Research Article: From River Blindness to Neglected Tropical Diseases—Lessons Learned in Africa for Programme Implementation and Expansion by the Non-governmental Partners

Date Published: May 14, 2015

Publisher: Public Library of Science

Author(s): Catherine Cross, Franca Olamiju, Frank Richards, Simon Bush, Adrian Hopkins, Danny Haddad, Thomas R. Unnasch. http://doi.org/10.1371/journal.pntd.0003506

Abstract: None

Partial Text: After more than 20 years of action against some of the most debilitating neglected tropical diseases (NTDs), lessons have been learned by the non-governmental development organisations (NGDOs) in the light of changes in programme strategies and partnerships. This article aims to summarise the development of the non-governmental networks supporting the NTD programmes, starting with the original 1992 model to combat onchocerciasis (river blindness), and will review the lessons learned that have equipped the NGDOs to step up their support to NTD control and elimination.

The original model was the NGDO Coordination Group for Onchocerciasis Control, formed in 1992 in response to a debilitating and blinding disease affecting large parts of Africa where at least 102 million people are estimated to be at high risk [8]. Control was accelerated and expanded after the arrival of the drug Mectizan (ivermectin) in 1987, when it was registered for human use by Merck & Co., Inc. Later the same year, Merck made the ground-breaking announcement of the donation of Mectizan with the goal of making it available, free of charge, as much as needed and for as long as needed, for the elimination of onchocerciasis as a public health problem in all endemic countries [9]. The story of onchocerciasis control with ivermectin [10–13] and the more recent moves towards elimination in parts of Africa [14,15] have been well documented. The role played by NGDOs in developing the community methodology needed to ensure long-term treatment has also been described [16], as has their role within the African Programme for Onchocerciasis Control (APOC) [17,18]. It is not proposed to re-trace these developments in detail here, but to identify the lessons learned in moving from a successful single disease control programme to a partnership tackling multiple diseases requiring not just mass drug administration (MDA) but in some cases surgery (e.g., trachoma, lymphatic filariasis) and behavioural and environmental change (e.g., trachoma, schistosomiasis, and STH).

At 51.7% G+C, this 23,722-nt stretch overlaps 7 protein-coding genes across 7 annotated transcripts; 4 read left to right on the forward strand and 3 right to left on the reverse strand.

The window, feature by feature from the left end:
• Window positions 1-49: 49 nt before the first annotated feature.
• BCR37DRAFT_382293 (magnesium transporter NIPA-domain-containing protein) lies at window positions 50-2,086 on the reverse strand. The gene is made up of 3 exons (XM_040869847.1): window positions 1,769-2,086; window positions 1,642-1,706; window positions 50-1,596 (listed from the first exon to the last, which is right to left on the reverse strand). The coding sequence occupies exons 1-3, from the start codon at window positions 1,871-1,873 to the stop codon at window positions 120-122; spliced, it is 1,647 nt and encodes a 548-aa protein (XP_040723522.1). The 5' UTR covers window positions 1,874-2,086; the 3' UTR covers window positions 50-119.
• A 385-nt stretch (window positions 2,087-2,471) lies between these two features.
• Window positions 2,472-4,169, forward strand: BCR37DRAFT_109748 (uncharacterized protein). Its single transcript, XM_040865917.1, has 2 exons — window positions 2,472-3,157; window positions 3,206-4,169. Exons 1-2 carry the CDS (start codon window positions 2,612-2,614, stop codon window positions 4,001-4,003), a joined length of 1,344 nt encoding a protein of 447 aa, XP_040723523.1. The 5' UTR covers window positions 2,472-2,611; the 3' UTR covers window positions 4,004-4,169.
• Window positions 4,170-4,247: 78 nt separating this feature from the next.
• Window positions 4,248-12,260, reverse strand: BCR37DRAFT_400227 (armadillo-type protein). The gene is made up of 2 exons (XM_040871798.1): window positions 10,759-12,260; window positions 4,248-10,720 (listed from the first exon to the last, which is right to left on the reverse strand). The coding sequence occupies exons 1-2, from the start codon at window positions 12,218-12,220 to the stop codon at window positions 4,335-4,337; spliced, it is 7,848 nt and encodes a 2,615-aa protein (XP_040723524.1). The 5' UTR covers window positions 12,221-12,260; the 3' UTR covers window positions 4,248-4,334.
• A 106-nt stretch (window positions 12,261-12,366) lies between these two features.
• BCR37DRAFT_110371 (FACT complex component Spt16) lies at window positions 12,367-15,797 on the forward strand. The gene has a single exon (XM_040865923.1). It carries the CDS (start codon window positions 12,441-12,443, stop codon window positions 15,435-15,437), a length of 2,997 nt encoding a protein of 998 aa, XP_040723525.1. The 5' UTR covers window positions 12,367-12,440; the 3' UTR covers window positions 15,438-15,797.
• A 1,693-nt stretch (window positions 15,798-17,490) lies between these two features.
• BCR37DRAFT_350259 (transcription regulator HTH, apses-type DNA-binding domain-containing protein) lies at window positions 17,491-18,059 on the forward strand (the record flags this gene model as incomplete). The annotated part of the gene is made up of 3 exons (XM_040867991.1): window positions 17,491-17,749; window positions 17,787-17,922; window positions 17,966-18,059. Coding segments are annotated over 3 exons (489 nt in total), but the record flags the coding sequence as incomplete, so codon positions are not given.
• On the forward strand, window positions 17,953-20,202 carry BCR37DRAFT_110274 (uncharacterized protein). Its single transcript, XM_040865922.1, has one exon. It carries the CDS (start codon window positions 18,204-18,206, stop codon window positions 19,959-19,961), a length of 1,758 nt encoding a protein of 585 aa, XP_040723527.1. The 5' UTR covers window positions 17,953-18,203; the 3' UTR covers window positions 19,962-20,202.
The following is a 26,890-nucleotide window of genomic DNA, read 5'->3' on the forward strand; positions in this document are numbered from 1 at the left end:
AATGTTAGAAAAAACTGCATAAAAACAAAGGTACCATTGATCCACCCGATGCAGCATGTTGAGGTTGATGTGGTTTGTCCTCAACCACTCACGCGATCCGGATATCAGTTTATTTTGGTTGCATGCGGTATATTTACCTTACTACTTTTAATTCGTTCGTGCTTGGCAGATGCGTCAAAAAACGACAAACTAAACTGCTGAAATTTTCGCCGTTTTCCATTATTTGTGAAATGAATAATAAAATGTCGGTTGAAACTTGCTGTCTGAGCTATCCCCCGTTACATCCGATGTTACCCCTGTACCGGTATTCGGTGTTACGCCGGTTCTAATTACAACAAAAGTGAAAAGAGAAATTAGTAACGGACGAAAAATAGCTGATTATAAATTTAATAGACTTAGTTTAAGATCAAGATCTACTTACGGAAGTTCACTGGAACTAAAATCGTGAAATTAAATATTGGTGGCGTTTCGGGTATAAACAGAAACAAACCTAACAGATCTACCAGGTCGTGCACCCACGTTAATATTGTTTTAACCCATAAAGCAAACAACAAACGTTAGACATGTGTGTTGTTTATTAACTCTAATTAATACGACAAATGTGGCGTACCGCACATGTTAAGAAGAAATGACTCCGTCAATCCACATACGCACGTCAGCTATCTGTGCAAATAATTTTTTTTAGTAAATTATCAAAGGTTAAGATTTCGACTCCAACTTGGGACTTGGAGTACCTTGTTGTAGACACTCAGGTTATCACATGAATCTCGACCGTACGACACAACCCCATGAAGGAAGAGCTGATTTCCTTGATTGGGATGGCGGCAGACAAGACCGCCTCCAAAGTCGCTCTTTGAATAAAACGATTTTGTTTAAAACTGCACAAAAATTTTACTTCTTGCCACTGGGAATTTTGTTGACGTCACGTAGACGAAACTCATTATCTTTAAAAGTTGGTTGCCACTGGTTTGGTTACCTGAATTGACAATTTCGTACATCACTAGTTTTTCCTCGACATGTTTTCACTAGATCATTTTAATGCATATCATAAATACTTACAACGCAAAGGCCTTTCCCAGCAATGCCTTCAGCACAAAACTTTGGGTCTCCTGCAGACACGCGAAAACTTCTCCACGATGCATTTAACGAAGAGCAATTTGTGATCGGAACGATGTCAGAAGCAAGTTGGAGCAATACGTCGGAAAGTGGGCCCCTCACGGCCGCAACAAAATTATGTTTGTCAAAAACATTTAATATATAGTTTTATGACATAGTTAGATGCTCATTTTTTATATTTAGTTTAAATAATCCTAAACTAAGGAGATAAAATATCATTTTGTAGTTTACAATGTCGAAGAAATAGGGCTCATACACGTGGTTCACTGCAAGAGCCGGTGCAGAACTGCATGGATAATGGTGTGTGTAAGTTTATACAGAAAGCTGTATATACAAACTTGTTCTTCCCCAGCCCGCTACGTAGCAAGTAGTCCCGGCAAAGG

Working within APOC from 1995, the NGDO Coordination Group consolidated its partnership and proved its usefulness as a model for other groups working on NTD control programmes. In the following decade, four other partnerships developed. Three are devoted to specific diseases and the fourth is a loosely organised umbrella network designed to provide an overview and maintain coordination (see Fig 1).

The NGDOs working in NTDs have the common desire to support national programmes to control and, if possible, eliminate these endemic diseases, recognizing that those suffering are among the “bottom billion” [23], the poorest people in the world. Their commitment is articulated in their support to the London Declaration on Neglected Tropical Diseases through the Sydney Communiqué of September 2012 [2]. NGDO input consists of financial and technical support to training, programme strategy and implementation, operational research, and production of health education materials and management manuals.

Coordination has become increasingly important in moving from the delivery of tablets aimed at a single disease to multiple diseases whose control depends upon important, non-tablet components. The original model, with an officer part-funded by NGDOs in WHO Geneva, was critical in establishing the bona fides of organisations still untested in MDA, and the post was also able to act as neutral broker when necessary. As APOC developed the systems set up to manage a major international health programme with high visibility and acceptance by the recipient countries, while far from the more flexible mode of working of NGDOs, it provided a framework and a discipline not just for the national programmes but also for the non-governmental partners. At the same time, APOC benefited from the greater flexibility of NGDOs—from time to time they pre-finance a programme while APOC’s procedures are being finalised. APOC was also able to report significant treatment figures early on, especially in Nigeria with its high burden of disease, because of the pre-APOC support to national programmes by the NGDOs.